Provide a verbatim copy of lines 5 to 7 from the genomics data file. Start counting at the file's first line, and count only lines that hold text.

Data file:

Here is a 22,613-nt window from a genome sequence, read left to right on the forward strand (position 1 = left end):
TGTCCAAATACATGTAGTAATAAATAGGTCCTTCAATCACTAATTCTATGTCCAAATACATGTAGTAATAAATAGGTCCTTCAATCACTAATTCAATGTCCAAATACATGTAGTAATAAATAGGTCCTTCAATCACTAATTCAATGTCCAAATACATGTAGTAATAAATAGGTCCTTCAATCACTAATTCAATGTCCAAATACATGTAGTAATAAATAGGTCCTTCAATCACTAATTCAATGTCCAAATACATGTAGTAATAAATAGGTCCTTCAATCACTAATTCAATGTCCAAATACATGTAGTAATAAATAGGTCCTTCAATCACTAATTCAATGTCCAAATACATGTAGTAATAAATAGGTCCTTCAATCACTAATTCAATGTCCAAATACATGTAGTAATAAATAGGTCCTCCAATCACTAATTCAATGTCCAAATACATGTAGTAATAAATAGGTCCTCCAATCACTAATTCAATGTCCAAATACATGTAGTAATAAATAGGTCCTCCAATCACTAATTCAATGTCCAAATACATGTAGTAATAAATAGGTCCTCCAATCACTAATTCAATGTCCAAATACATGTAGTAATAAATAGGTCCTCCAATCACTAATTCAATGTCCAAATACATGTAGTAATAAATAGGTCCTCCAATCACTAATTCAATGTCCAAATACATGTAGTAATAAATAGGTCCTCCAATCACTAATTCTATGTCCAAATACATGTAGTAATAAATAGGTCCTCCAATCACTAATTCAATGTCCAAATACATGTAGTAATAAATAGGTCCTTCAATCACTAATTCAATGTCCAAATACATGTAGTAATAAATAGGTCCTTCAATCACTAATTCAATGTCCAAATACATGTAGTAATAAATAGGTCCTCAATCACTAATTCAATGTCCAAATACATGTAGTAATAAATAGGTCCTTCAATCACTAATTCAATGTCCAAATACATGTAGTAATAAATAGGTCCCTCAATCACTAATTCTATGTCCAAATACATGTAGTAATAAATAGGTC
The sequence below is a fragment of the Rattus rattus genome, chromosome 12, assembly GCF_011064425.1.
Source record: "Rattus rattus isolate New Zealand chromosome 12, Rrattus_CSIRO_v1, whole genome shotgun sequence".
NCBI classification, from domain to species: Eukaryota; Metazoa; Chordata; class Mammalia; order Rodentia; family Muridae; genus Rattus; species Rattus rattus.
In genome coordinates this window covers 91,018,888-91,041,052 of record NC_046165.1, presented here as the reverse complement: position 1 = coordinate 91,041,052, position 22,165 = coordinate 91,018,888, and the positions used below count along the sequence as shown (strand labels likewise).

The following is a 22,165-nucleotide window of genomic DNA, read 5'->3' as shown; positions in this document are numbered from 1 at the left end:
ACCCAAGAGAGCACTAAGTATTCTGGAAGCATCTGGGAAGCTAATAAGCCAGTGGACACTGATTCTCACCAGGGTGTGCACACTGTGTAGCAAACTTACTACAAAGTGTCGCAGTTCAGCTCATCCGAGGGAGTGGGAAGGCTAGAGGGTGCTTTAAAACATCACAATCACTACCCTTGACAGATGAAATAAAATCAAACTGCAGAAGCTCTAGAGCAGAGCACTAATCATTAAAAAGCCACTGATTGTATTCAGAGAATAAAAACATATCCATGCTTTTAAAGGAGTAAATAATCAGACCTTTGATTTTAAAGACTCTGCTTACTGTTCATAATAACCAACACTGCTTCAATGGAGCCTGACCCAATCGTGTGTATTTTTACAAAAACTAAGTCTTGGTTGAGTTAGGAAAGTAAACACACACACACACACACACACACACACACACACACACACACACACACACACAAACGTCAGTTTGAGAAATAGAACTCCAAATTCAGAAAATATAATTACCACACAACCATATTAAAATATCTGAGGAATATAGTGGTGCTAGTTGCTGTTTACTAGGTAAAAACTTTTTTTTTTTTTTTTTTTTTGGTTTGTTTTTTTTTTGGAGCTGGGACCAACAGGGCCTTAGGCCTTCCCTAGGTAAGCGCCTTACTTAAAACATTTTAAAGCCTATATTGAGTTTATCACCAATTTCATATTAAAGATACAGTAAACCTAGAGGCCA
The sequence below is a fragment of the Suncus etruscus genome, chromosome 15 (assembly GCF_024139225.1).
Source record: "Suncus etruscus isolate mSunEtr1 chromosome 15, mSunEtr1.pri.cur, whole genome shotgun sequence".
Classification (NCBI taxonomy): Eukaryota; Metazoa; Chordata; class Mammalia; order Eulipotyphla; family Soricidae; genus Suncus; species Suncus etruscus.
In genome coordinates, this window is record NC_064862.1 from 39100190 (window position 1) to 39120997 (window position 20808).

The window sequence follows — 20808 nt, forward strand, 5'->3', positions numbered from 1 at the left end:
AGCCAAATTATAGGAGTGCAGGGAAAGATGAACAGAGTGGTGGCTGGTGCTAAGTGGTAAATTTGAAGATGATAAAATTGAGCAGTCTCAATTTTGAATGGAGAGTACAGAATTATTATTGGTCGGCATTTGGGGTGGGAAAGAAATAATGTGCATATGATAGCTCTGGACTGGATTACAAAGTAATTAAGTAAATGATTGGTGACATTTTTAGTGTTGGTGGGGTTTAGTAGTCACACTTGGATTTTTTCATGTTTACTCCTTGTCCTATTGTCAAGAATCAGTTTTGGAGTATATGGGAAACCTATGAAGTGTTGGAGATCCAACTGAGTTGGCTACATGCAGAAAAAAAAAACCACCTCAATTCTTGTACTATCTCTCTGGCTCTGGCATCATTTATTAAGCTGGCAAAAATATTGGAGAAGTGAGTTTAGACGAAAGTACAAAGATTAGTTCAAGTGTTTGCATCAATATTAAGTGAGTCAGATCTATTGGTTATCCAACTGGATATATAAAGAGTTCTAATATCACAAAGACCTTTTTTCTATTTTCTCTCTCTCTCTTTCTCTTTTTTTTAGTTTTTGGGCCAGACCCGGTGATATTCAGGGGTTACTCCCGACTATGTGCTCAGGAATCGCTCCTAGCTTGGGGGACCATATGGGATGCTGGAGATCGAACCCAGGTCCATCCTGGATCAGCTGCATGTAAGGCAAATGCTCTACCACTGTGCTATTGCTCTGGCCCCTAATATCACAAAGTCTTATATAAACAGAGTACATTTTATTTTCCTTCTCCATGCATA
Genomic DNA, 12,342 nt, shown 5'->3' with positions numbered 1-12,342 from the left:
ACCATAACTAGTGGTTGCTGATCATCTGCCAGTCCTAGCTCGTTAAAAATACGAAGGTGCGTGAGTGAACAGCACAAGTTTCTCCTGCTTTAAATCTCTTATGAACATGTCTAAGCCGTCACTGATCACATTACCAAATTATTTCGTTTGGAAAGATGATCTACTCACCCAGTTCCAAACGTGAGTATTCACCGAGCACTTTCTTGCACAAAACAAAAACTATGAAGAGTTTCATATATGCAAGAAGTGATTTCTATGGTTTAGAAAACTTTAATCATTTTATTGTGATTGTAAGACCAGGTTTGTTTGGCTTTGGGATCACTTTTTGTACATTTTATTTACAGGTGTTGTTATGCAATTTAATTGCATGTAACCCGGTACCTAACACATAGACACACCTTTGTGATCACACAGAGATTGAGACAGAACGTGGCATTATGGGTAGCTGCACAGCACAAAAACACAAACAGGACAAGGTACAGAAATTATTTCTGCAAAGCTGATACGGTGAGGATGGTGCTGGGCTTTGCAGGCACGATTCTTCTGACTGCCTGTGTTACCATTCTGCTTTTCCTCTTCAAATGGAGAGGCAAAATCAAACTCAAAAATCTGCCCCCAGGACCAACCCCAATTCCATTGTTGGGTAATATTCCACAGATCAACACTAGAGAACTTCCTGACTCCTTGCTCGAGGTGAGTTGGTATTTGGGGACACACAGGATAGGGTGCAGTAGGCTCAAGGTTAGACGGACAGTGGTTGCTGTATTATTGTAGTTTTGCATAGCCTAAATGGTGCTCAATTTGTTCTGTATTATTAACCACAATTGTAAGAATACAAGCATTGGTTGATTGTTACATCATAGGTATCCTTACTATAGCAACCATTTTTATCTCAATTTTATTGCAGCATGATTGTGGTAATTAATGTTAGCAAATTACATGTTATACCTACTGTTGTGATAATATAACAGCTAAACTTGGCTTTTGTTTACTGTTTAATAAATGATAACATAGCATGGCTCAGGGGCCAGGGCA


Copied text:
NCBI classification, from domain to species: Eukaryota; Metazoa; Chordata; class Mammalia; order Rodentia; family Muridae; genus Rattus; species Rattus rattus.
In genome coordinates this window covers 91,018,888-91,041,052 of record NC_046165.1, presented here as the reverse complement: position 1 = coordinate 91,041,052, position 22,165 = coordinate 91,018,888, and the positions used below count along the sequence as shown (strand labels likewise).

The following is a 22,165-nucleotide window of genomic DNA, read 5'->3' as shown; positions in this document are numbered from 1 at the left end: